Gelatin hardening, was Re: was: glyoxal yellowing now: How do you know it's hard?

From: Sandy King ^lt;sanking@CLEMSON.EDU>
Date: 02/03/05-12:14:58 PM Z
Message-id: <p06020400be2817555fef@[]>

And of course, if it is hardened enough for your
application it may be too hardened for mine!

I don't understand the requirements of gelatin
hardening for your application, which I presume
to be gum printing, or gum over palladium, but I
do understand them fairly well for carbon
printing, in which images are transferred in
various way from one surface to another. In
single transfer, for example, where the image is
developed directly on a piece of gelatin sized
paper, the gelatin must be quite hard for the
process to be successful. For example, if one
were to fix out a photographic paper in a fixer
with no hardener, there is a good possibility
that the image will frill off the paper during
hot water development. So for this application I
fix the paper in a hardening fixer.

On the other hand, success of the double transfer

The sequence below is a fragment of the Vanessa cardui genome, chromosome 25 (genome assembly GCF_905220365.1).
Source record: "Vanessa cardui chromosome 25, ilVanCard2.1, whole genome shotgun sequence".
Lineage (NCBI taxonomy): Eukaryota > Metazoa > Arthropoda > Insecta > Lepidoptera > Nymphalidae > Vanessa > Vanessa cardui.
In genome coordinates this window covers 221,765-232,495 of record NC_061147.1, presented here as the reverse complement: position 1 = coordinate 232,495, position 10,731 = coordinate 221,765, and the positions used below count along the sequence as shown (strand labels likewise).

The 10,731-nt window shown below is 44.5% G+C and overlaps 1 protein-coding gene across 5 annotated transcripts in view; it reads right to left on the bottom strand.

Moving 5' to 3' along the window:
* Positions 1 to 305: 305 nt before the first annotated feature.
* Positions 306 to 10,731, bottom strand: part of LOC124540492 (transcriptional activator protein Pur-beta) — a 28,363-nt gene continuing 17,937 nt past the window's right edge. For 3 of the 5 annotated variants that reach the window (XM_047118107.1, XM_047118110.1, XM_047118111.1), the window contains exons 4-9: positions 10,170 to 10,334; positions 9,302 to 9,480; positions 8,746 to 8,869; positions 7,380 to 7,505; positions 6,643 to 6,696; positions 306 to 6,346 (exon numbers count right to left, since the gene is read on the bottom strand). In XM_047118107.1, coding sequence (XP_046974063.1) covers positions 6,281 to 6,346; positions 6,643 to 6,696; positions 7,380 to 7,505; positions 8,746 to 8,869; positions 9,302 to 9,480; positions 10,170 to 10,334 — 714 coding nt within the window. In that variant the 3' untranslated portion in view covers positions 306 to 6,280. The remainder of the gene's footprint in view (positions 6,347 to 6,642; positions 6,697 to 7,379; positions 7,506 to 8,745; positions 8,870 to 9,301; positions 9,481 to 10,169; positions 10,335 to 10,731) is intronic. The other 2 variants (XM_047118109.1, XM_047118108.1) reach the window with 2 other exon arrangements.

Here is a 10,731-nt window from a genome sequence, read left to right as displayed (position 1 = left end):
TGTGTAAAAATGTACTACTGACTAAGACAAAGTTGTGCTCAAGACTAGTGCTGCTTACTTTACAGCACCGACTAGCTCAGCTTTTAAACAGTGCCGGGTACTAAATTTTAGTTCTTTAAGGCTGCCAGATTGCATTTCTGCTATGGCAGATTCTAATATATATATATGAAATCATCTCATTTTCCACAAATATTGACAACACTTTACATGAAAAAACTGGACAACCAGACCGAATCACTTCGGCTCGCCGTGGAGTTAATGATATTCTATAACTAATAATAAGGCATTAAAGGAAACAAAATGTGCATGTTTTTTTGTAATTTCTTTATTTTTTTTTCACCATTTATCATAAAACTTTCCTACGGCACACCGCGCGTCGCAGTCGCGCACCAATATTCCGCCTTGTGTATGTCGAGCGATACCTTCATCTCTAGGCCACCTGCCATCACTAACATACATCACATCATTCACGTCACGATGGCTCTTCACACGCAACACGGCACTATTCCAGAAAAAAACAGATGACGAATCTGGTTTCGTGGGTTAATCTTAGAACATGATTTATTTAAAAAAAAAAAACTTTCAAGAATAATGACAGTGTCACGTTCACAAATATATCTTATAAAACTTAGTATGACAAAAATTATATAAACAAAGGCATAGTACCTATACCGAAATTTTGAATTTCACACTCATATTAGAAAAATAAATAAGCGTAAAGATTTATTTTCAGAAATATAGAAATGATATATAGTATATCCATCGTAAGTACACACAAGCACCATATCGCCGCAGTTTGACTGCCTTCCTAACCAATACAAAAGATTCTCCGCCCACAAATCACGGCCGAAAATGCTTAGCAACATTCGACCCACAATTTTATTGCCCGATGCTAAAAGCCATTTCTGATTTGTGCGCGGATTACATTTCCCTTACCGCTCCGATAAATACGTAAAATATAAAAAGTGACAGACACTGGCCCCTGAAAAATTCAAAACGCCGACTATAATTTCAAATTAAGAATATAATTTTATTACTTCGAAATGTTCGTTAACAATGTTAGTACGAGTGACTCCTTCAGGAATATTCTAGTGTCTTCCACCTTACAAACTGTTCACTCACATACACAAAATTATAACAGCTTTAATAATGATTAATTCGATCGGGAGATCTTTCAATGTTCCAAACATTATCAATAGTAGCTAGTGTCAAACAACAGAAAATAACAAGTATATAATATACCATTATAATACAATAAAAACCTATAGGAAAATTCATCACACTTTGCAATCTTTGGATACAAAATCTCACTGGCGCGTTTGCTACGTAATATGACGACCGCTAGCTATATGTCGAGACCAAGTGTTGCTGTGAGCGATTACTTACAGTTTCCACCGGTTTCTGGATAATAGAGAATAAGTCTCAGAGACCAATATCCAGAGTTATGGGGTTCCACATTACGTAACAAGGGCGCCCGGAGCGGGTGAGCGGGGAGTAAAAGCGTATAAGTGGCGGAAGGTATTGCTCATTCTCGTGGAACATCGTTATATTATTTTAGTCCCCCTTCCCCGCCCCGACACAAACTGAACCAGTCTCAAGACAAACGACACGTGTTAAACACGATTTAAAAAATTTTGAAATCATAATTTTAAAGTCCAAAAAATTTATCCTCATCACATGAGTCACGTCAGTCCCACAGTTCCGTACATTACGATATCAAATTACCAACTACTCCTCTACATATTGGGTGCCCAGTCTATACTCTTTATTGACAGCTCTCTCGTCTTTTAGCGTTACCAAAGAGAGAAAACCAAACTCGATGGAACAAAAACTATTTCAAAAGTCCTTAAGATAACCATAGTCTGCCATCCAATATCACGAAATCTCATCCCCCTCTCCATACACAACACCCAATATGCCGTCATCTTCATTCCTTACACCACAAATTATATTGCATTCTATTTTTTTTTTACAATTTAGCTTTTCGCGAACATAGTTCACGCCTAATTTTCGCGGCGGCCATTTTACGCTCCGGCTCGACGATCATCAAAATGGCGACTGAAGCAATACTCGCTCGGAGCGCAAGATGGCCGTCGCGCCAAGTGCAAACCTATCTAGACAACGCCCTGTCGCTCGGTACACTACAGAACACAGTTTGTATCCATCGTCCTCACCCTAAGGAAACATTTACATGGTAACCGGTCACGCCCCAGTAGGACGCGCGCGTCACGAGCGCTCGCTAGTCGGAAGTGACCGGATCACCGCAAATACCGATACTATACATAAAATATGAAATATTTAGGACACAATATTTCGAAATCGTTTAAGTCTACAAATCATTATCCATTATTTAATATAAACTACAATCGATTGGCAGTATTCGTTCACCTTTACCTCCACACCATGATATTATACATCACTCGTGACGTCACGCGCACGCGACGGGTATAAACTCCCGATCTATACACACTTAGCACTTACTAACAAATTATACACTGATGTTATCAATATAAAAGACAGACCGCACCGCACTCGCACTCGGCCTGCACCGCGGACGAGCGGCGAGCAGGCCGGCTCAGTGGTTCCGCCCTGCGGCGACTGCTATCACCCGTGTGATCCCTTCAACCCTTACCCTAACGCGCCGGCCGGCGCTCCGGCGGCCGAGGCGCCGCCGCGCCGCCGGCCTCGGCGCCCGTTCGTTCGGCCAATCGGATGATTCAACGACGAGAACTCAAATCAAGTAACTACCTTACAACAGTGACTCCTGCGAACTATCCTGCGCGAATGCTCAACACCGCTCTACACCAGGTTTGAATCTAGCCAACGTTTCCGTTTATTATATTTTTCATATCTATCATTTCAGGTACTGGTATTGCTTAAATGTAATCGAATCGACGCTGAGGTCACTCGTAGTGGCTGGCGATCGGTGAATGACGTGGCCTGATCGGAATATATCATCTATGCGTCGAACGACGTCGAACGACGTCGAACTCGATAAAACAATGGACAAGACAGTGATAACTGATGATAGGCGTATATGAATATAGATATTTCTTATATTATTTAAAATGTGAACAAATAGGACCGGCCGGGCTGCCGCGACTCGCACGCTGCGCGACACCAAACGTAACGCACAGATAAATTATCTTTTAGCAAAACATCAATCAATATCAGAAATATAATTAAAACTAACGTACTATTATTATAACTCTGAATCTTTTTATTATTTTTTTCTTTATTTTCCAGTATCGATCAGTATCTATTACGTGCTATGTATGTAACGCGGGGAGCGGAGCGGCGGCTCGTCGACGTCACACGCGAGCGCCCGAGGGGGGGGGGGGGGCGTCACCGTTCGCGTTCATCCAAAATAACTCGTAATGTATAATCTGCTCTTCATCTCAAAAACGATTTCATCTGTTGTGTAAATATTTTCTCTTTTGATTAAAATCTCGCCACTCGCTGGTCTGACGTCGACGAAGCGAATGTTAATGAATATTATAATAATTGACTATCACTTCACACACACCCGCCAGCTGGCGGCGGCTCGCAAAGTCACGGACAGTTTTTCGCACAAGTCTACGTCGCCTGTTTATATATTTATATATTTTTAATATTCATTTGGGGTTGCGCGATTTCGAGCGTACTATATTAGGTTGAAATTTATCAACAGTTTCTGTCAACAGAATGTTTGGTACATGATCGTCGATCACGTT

carbon process depends on having a final paper
with a relatively soft gelatin layer that will
expand a lot on soaking in water, and thus be
able to make full contact in both the shadows and
highlights with a dimensional image on a plastic
carrier. If the gelatin is unable to swell
sufficiently the highlights will be unable to
come into contact with the gelatin of the paper
support. So for double transfer I fix in a
non-hardening fixer. When I size my own art
papers for double transfer carbon I use potassium
alum, which leaves a very soft gelatin layer that
will swell a lot when placed in water at about
70 F.

This is only two or many other situations in
carbon where one must be very aware of the degree
of hardening of a gelatin size and of its
consequence on success in any given transfer


>The whole gelatin hardening debate makes me wonder if there is any real easy
>way to tell if it(the gelatin) is hardened enough. Is it an on/off thing,
>where it is either hardened or not, or are there degrees of hardness? My
>question is asked because the amount of hardening agent should ideally be
>just the minimum needed to cause the gelatin to harden enough to keep
>highlights nice and clean.
>On another note, can someone point me toward a source for glut? I seem to
>recall this being mentioned on the list about 6 or so months ago, but I
>can't find it, and I'm feeling lazy.
Received on Thu Feb 3 12:15:52 2005

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